Girl reading a letter by Vermeer
I have always been fascinated by time - the sheer depth of Creation has a majesty that is almost intoxicating. Recorded human history stretches back approximately 6,500 years, while the Earth itself is vastly older. But considering human history measured in generations, rather than years, there are only two hundred and ninety generations between us and the men that lived in Sumer. The past is both near and far away simultaneously, utterly remote and yet always with us. Considering Creation as all things that are, we are very young indeed, sharks for example have been about for nearly four hundred million years and that is quite a few generations indeed.
Fiction rarely conveys the breadth of time well, but there have been some notable exceptions. I read "The First and Last Men" by Olaf Stapledon, a future history of the human race in secondary school and was very impressed with it. I'm less impressed by the philosophy these days, which is bleak enough, but it is still a considerable literary achievement in that it manages to communicate the astonishing depth of time and the transience of the individual. It is a fine book and well worth reading.
On Exactitude in Science
I've always been interested in maps - I think spurred by my father. He received a gift of an etching when I was very small called "Map of a city found in a dragon flies wing". It was a map of an imaginary city in the style of the Roque maps of London and Dublin, but with each house formed from one of the cells of the wing. Dad told me there was a house on fire in the city. Despite many hours of careful study, I have yet to find it. I still check whenever I visit the parental home.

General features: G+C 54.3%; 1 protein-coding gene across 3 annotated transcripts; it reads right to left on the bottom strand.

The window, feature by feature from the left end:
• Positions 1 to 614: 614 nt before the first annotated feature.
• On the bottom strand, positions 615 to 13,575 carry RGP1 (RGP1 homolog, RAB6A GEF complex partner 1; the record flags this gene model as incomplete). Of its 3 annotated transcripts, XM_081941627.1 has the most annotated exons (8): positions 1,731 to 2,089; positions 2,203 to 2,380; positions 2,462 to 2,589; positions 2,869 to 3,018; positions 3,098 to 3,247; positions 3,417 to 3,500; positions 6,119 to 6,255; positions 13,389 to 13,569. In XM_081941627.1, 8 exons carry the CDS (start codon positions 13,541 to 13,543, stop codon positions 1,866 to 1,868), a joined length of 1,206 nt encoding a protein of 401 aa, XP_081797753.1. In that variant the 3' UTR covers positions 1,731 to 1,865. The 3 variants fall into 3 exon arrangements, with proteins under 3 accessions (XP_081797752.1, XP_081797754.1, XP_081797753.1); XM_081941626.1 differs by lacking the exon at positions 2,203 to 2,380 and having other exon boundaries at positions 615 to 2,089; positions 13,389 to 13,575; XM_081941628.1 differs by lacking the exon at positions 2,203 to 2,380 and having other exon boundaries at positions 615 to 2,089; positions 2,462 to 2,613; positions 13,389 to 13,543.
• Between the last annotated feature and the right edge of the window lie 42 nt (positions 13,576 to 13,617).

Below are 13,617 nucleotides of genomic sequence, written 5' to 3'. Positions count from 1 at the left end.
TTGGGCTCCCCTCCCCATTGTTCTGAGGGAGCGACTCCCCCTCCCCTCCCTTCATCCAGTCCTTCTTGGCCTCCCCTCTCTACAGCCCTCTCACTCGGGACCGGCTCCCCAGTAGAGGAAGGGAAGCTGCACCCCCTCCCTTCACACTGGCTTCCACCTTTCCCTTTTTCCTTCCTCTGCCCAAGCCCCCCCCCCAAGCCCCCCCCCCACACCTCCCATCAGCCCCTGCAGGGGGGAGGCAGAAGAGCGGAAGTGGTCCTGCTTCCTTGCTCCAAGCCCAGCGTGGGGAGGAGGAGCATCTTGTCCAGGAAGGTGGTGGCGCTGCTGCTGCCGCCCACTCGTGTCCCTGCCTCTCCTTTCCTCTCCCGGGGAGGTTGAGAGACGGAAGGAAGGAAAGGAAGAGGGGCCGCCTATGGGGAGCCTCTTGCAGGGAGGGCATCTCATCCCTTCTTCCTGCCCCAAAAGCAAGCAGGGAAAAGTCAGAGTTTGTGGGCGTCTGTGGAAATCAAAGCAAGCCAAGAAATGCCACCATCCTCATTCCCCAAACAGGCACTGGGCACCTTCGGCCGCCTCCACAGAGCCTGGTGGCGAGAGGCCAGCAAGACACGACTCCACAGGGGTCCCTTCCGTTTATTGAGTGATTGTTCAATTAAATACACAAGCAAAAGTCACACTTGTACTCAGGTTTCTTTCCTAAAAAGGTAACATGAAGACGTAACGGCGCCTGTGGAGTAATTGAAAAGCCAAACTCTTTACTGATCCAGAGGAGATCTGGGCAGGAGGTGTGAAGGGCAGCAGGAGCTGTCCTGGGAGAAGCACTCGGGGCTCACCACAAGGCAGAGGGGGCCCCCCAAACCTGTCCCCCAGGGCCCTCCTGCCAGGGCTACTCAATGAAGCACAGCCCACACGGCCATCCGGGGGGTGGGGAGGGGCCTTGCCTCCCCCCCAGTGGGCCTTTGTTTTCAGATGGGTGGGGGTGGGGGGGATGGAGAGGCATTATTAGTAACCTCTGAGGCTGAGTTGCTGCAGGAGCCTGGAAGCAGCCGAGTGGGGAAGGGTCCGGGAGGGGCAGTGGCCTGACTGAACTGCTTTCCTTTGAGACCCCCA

The Strange Maps blog is a treasure trove of similar maps, maps that have never been, maps that show unusual things, like the consumption of icecream in the United States or the optimal borders of Poland. If geography is destiny and we are shaped by the environment we inhabit and the environment we imagine we inhabit, you could do a lot worse than visiting the Strange Maps blog.
Far from the Mahdist crowd
I've been taking a more than usual interest in the British Empire of the 19th century over the last week. This was almost certainly spurred by playing "The Sword and the Flame" and is likely to continue for a while. This happens every so often, usually after I've reread some H. Rider Haggard, an author I am hugely fond of and who was one of the great storytellers in a time blessed with a superfluity of them.
However, rather than re-read "She" again - I came to read "The River War" by Sir. Winston Churchill. It isn't my first time reading it, but as an example of well written narrative history it is hard to beat and it repays study. Churchill may have been an egotist, but he was also a stylist and the sheer brio of his prose never fails to engross me. The Dover edition is a good one, but if you can't wait to get to a book shop, the always fine Mark Smith of Simpsonville, North Carolina has recorded a free audio edition.